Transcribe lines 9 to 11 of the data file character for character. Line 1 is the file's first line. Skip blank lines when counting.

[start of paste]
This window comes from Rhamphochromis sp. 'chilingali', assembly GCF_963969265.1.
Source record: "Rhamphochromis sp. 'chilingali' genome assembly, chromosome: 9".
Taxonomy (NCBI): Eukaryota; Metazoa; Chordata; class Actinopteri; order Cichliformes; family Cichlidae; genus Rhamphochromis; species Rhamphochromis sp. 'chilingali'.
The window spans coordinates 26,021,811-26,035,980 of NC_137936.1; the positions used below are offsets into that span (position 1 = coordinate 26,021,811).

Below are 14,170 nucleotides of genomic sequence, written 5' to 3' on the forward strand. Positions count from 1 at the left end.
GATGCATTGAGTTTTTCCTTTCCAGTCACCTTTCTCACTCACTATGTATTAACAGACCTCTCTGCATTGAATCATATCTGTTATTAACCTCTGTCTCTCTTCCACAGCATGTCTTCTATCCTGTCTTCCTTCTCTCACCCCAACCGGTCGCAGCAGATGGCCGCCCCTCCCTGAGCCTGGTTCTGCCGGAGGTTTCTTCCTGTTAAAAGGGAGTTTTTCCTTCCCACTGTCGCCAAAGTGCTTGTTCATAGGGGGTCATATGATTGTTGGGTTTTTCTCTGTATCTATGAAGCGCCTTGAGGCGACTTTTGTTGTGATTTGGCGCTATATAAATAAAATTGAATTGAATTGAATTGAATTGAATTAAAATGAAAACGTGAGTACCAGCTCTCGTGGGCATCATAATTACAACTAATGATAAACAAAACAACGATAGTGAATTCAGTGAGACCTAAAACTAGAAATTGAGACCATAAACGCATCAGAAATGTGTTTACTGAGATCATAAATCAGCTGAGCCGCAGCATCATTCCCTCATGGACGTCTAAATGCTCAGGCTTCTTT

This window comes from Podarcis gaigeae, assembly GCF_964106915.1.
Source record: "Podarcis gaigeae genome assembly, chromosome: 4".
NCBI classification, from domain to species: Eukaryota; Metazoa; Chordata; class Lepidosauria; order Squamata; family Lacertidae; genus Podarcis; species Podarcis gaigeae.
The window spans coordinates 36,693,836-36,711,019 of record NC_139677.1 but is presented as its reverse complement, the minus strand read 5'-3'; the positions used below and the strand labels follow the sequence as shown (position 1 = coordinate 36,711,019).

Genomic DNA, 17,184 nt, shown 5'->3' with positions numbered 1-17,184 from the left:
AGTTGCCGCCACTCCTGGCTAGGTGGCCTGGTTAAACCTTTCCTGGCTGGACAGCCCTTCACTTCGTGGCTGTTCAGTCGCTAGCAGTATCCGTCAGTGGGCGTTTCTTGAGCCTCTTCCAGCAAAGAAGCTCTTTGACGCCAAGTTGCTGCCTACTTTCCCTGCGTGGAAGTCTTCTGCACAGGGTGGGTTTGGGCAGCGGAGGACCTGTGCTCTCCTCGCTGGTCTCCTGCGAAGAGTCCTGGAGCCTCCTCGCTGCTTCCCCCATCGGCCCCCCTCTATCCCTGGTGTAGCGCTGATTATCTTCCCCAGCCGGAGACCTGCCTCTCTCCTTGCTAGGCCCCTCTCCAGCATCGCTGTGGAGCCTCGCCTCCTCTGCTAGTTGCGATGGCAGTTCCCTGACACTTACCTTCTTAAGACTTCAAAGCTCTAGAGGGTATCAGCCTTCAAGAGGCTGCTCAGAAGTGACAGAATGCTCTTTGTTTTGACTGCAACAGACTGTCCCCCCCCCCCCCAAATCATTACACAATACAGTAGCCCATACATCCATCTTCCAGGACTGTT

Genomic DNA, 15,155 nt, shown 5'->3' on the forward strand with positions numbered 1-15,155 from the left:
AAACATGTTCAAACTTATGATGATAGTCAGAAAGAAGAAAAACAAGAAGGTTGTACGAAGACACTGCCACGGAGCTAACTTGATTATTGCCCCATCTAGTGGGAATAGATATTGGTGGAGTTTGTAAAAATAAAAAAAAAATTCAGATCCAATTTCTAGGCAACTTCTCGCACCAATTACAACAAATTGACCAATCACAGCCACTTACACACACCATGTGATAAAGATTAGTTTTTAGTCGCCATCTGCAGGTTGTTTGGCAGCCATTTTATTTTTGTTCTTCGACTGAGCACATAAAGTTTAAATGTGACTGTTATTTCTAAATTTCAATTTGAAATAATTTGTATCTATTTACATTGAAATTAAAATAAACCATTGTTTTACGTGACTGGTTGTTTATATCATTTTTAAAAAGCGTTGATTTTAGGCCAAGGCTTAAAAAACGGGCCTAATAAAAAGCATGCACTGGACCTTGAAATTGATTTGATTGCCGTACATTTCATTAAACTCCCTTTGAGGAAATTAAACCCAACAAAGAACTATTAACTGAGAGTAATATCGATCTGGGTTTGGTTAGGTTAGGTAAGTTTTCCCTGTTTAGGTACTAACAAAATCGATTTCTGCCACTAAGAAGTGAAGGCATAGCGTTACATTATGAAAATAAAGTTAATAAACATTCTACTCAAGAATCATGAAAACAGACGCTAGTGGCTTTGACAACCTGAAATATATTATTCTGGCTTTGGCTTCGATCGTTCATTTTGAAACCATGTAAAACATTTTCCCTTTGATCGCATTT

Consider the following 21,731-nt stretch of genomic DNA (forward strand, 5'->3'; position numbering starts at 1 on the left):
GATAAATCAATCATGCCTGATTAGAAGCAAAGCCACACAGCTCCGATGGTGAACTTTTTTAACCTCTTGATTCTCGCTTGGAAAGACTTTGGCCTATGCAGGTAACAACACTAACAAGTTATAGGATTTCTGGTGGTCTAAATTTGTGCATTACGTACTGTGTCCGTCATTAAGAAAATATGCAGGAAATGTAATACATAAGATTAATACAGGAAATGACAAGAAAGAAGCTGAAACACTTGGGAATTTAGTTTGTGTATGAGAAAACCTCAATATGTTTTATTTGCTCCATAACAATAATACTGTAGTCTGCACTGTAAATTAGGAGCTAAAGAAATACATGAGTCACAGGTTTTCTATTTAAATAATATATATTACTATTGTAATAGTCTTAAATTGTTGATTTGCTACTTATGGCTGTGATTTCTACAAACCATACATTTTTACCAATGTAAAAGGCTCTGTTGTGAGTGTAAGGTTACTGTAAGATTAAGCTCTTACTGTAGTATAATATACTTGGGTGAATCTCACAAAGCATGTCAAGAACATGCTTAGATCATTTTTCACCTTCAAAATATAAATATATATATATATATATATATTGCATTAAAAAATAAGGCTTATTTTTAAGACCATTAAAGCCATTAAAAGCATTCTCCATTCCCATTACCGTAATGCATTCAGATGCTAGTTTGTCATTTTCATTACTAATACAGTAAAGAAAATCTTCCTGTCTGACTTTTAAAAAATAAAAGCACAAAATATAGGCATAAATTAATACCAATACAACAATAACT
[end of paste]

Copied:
NCBI classification, from domain to species: Eukaryota; Metazoa; Chordata; class Lepidosauria; order Squamata; family Lacertidae; genus Podarcis; species Podarcis gaigeae.
The window spans coordinates 36,693,836-36,711,019 of record NC_139677.1 but is presented as its reverse complement, the minus strand read 5'-3'; the positions used below and the strand labels follow the sequence as shown (position 1 = coordinate 36,711,019).

Genomic DNA, 17,184 nt, shown 5'->3' with positions numbered 1-17,184 from the left: